Papers presented at an October 1992 conference form the basis of the chapters in this book, although some were commissioned after the conference. Topics include the decline of Venezuelan exceptionalism, political parties and the Democratic crisis, popular opinion, civil- military relations, the Venezuelan private sector, social policy, and constitutional reform.

  • Washington January 1, 1993
    Paper Tigers and Minotaurs: The Politics of Venezuela's Economic Reforms

    Weakened public institutions, military reform, and public opinion in the face of rapid change have opened the door for corruption, inequitable distribution of burdens, and political instability in South America. Countries in the region are facing painful and sometimes dangerous reform.

  • International News Roundup- Refugees, Xi Jinping,
    NPR’s Diane Rehm Show September 25, 2015
    International News Roundup: Refugees, Xi Jinping, and Volkswagen

    An analysis of the week’s top international news stories.

  • Questions Over Iran Details Remain
    NPR’s Diane Rehm Show April 3, 2015
    Questions Over Iran Details Remain

    A roundup of international news including the Iran Deal, the Germanwings crash, and the Al-Shabab attacks in Kenya.

  • Moisés Naím Discusses the Week’s Top International
    NPR’s Diane Rehm Show March 6, 2015
    The Week’s Top International News Stories

    Moisés Naím discusses the international news stories of the week.

  • The End of Power: Why Being in Charge Isn't What i
    WNYC’s Takeaway January 16, 2015
    The End of Power: Why Being in Charge Isn’t What it Used to Be

    Power in the twenty-first century is a less concrete asset than it once was.

  • Mark Zuckerberg Book Club Pick Surprises Author Mo
    BloombergTV January 6, 2015
    Mark Zuckerberg Book Club Pick Surprises Author Moisés Naím

    Social media can both play a role in the dispersion of power and is itself a consequence of that dispersion.

  • End of the Cuba Embargo?
    WNYC’s Brian Lehrer Show December 17, 2014
    End of the Cuba Embargo?

    The United States and Cuba have agreed to a prisoner swap that could signal the end of the embargo that dates to the Cold War.

  • Indian election
    NPR’s Diane Rehm Show May 16, 2014
    India’s Ruling Party Concedes Defeat

    India’s recent election was the longest and most expensive general election in the history of the country.

  • NYT Conferences June 20, 2013
    What Happened to Power?

    The “hyper-connecting” of the world has led to a profusion of people, countries, and institutions. However, this has come at the expense of those who held a high concentration of power.

  • VOA Press Conference June 12, 2013
    On Power and World Religions

    There are a number of obstacles facing major established religious institutions in today’s globalized world, where the number of smaller religious affiliations has proliferated.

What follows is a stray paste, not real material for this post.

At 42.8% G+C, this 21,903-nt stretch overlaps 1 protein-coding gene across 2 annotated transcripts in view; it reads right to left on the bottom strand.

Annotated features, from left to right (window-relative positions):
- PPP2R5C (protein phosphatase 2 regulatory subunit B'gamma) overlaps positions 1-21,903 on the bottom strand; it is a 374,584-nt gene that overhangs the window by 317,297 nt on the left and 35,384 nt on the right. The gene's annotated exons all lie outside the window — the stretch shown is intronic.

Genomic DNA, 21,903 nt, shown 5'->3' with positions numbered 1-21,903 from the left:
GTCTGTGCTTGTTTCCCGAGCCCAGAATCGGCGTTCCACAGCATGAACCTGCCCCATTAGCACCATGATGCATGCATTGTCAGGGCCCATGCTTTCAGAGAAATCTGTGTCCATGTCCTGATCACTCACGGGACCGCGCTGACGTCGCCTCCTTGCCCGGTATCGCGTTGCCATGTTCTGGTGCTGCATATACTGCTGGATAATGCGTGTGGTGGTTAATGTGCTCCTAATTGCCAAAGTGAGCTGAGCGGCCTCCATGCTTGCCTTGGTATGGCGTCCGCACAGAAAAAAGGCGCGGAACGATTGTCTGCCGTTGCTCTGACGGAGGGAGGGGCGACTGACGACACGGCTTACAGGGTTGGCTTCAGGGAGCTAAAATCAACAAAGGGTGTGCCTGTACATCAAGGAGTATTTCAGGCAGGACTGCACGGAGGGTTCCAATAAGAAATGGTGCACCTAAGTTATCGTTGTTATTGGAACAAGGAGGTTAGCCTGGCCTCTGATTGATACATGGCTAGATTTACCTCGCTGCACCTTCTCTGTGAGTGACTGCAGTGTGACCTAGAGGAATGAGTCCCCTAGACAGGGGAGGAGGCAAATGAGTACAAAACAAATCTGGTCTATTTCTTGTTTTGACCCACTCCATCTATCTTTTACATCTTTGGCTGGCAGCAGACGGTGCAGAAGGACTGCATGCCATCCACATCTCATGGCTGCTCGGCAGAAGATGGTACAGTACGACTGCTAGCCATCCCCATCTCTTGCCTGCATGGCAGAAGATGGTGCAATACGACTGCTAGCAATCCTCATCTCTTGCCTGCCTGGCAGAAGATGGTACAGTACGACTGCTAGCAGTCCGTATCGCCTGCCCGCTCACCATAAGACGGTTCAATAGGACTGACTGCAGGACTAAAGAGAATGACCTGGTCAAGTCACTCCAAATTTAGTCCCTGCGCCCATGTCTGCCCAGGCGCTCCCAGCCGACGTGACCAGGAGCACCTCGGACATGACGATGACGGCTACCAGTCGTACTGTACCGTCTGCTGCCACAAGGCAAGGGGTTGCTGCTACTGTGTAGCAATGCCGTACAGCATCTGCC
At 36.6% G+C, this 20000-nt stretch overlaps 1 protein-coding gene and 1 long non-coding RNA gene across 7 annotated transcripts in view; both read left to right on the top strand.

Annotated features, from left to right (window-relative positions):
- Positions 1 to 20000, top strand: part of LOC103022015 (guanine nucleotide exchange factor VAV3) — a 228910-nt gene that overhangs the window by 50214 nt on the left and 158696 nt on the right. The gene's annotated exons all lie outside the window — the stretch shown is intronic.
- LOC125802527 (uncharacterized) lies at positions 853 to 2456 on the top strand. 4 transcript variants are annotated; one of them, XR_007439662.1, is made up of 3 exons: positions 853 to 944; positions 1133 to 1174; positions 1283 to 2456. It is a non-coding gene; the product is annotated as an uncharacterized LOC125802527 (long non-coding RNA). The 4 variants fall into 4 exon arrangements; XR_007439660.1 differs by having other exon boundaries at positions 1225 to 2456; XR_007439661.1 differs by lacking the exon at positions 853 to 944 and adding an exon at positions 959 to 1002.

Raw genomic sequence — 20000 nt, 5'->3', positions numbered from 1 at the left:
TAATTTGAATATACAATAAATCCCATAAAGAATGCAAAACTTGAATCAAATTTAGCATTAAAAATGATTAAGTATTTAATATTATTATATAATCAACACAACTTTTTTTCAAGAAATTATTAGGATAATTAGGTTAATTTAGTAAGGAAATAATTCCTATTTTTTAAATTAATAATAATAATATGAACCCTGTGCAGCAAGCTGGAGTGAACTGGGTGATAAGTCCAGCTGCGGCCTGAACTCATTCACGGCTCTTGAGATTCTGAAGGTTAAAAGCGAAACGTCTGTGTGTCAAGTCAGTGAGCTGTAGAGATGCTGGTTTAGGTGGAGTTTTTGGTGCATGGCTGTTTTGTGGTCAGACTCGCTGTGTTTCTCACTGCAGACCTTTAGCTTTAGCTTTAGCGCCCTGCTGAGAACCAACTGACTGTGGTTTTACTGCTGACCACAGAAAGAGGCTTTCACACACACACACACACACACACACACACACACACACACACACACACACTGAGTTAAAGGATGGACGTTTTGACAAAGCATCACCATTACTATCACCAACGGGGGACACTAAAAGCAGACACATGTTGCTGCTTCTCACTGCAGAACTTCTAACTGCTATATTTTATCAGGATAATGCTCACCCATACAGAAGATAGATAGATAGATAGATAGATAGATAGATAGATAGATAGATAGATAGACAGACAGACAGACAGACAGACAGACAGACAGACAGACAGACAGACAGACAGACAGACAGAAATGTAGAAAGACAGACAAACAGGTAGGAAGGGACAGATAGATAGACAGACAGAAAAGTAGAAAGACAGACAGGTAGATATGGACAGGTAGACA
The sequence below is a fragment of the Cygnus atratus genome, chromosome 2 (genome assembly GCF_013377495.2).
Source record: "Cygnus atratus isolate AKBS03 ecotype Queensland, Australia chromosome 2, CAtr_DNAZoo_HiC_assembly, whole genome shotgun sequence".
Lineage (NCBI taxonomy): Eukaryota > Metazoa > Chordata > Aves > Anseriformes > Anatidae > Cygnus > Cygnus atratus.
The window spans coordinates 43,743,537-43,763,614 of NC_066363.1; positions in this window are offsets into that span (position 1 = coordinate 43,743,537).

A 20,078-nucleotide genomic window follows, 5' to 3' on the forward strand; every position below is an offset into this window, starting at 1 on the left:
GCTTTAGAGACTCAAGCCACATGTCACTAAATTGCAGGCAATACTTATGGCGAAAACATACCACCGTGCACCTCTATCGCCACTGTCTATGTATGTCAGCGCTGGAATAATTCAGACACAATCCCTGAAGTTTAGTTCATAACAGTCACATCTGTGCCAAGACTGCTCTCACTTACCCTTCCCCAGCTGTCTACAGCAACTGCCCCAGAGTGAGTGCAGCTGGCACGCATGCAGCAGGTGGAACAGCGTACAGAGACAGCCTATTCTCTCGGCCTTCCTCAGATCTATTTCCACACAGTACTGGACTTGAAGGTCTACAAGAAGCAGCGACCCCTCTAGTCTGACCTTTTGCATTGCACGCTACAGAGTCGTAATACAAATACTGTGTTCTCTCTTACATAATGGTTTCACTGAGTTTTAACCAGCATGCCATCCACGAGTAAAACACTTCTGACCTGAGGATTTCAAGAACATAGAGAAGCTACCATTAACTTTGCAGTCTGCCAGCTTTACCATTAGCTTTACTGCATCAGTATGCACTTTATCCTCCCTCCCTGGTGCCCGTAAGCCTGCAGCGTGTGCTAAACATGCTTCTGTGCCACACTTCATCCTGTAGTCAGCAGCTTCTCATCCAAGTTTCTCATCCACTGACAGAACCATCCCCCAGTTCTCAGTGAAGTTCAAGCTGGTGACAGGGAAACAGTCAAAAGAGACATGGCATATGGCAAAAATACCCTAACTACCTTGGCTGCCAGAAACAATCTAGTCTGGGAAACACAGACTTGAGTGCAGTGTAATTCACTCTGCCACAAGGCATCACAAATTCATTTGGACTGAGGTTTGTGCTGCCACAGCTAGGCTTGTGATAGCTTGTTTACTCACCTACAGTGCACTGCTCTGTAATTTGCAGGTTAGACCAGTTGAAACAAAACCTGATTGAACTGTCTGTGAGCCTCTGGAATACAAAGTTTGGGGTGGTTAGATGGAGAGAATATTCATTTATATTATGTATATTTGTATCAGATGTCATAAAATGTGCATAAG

• NPR’s Diane Rehm Show May 28, 2013
    Democracy in Trouble

    With voter turnout decreasing and trust in politicians and public institutions eroding, a global disconnect is appearing in Europe, the United States, and many emerging democracies in and around the world.

  • September 24, 2015 Washington, DC
    Searching for Answers to Troubled Democratic Transitions

    Can today’s leaders draw on lessons from successful experiences of democratization in previous decades to overcome transitional traps and other failures of democracy?

  • October 22, 2014 Washington, DC
    Corruption, Crime, and Terrorism

    The entangled threat of crime, corruption, and terrorism remain important security challenges in the twenty-first century.

  • July 15, 2013 Washington, DC
    A Conversation on the Global Economy With Under Secretary Brainard

    Under Secretary for International Affairs Lael Brainard previewed the upcoming meeting of G20 finance ministers and central bank governors in Russia. Brainard also discussed the U.S.-China Strategic and Economic Dialogue.

  • The End of Power
    March 11, 2013 Washington, D.C.
    Book Launch: The End of Power

    Moisés Naím hosted a lively conversation about his new book with columnist Thomas Friedman and Carnegie's Jessica Mathews.

  • March 1, 2012 Washington, D.C.
    Senator Mark Warner on the Deficit

    The United States must find a way to reduce its more than $15 trillion debt and improve its long-term fiscal outlook.

  • November 9, 2011 Washington, D.C.
    The G20 and the Eurozone Crisis

    The key developments that come out of the G20 summit at Cannes could have a significant impact on the euro and the global economy.

  • June 7, 2011 Washington, D.C.
    Power Implications of the 21st Century Economy

    Within a generation, developing countries will likely account for six of the world’s seven largest economies and dominate world trade. How will this affect international relations and governance in the context of globalization?

  • May 24, 2011
    Can the World Afford a Middle Class?

    The Economist's Zanny Minton Beddoes hosted a panel discussion on whether the world can afford a middle class.

  • December 10, 2010 Washington, D.C.
    2011 Global Economic Outlook: The Euro Crisis, Currency Tensions, and Recovery

    As fears rise over currency clashes, policy makers must confront the challenges of a two-speed global economy where China and other emerging markets are surging ahead while Europe, the United States, and Japan face a number of serious economic concerns.

  • October 25, 2010 Brussels
    Scarcity and Foreign Policy

    The last decade has seen a marked change in both the scale of competition for resources and the interdependences this entails.


Areas of Expertise